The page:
Molecular modelling provides an alternative avenue to generate improved adsorption models and predict thermodynamic properties for protein adsorption. Over the past decade the reports of such modelling of biomolecule adsorption have become increasingly prevalent in the literature.28,29 Numerous reports of the adsorption of biomolecules on sp2 hybridized carbon materials exist with a variety of foci: conformational change of the biomolecule upon adsorption,30–35 quantification of the adsorption propensity of amino acids36 and peptides,37–40 and the influence of interfacial water on the adsorption process,41,42 for example. However, none has attempted to fully describe the molecular adsorption process taking place at the interface between water and graphite, which is of relevance to, for example, physiological response to carbon-based implants and nanomaterials, and peptide-directed self-assembly of carbon-based technologies.43 Rather, by considering the process between what could be termed a ‘semi-adsorbed state’, usually generated via some artificial process, and the final adsorbed state, most molecular simulation studies have focused on elucidating the minutiae of the final stages of the adsorption process. Moreover, by generally considering a small number of simulations (typically less than 10, often not much more than a few) for a given condition, the results are not generalizable in the form of adsorption mechanisms such as those hypothesised via experiment as outlined above.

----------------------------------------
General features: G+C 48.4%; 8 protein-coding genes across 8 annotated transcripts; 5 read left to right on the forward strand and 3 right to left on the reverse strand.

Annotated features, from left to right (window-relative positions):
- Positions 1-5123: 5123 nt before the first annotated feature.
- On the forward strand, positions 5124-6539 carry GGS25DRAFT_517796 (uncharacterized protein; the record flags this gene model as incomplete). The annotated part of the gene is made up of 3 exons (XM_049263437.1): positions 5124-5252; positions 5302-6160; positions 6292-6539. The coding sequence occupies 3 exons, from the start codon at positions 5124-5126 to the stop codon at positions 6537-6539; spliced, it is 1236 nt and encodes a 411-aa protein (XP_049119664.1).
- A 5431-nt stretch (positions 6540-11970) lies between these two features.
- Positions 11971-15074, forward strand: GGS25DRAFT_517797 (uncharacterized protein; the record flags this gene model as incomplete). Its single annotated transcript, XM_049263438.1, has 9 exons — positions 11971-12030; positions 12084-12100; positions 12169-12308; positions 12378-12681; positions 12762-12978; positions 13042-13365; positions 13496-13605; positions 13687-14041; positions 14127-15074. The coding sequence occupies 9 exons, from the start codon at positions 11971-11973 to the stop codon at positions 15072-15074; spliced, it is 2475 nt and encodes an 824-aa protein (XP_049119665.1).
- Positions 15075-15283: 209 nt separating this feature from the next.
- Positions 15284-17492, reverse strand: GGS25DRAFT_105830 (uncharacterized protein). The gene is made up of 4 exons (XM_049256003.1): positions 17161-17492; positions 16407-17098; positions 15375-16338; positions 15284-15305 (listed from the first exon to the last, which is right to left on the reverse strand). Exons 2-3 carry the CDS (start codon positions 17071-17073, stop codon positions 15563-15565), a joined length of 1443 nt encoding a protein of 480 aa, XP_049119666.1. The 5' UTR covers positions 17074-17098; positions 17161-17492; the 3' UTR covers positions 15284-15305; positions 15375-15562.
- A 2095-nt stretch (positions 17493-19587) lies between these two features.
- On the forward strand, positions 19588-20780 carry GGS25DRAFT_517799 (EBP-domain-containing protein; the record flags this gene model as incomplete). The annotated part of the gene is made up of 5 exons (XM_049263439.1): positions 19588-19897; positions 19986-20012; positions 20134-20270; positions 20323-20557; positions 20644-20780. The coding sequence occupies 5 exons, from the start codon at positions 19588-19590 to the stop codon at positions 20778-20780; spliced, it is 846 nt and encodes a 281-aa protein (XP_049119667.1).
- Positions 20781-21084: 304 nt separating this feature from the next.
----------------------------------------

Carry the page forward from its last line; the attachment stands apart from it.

By undertaking detailed statistical analysis of the results of 110 long (50–200 ns) molecular dynamics (MD) simulations of the adsorption of an experimentally-identified graphite binding peptide (GrBP) from the bulk phase to the water/graphite interface, we elucidate here a peptide adsorption mechanism at the molecular level from the ‘bottom-up’. This work thereby extends the adsorption mechanism described by Penna et al.44 to lower energy surfaces. Implications for the reversibility of biomolecule adsorption at liquid/solid interfaces are also discussed with reference to the limited experimental data.


Model detail

A total of four separate systems were studied here: (1) adsorption of a graphite binding peptide, GrBP5,12 at the water/graphite interface; (2) the same peptide in the bulk phase; (3) adsorption of phenyl hydroxide and butane, both of which are the sidechain analogues of two of the amino acids of GrBP5 that play a more prevalent role in its adsorption behaviour (tyrosine and isoleucine respectively); and (4) benzene, for reasons that will become clear when we present the results. The models for each are described in the following.